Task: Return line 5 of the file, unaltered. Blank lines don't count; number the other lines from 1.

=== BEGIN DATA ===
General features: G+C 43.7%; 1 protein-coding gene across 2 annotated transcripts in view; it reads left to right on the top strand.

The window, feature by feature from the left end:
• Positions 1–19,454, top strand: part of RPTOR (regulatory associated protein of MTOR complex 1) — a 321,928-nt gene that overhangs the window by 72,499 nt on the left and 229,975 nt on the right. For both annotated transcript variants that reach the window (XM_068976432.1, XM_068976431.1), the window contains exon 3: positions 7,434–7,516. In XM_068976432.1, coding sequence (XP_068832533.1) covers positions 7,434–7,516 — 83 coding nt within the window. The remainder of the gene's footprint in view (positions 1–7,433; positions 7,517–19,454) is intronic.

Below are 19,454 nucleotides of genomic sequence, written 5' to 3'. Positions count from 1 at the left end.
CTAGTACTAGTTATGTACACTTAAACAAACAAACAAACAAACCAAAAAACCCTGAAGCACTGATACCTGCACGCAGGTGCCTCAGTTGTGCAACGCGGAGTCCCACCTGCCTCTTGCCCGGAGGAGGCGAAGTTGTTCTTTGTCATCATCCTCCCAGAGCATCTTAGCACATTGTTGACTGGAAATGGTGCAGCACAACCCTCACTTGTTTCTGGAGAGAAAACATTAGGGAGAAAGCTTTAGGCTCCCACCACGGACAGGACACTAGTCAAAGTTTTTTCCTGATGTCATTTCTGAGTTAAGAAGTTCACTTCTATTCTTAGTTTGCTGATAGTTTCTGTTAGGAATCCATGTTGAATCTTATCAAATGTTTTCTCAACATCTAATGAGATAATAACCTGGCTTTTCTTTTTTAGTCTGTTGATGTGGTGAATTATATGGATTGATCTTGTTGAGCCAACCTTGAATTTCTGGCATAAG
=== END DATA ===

CTAGTACTAGTTATGTACACTTAAACAAACAAACAAACAAACCAAAAAACCCTGAAGCACTGATACCTGCACGCAGGTGCCTCAGTTGTGCAACGCGGAGTCCCACCTGCCTCTTGCCCGGAGGAGGCGAAGTTGTTCTTTGTCATCATCCTCCCAGAGCATCTTAGCACATTGTTGACTGGAAATGGTGCAGCACAACCCTCACTTGTTTCTGGAGAGAAAACATTAGGGAGAAAGCTTTAGGCTCCCACCACGGACAGGACACTAGTCAAAGTTTTTTCCTGATGTCATTTCTGAGTTAAGAAGTTCACTTCTATTCTTAGTTTGCTGATAGTTTCTGTTAGGAATCCATGTTGAATCTTATCAAATGTTTTCTCAACATCTAATGAGATAATAACCTGGCTTTTCTTTTTTAGTCTGTTGATGTGGTGAATTATATGGATTGATCTTGTTGAGCCAACCTTGAATTTCTGGCATAAG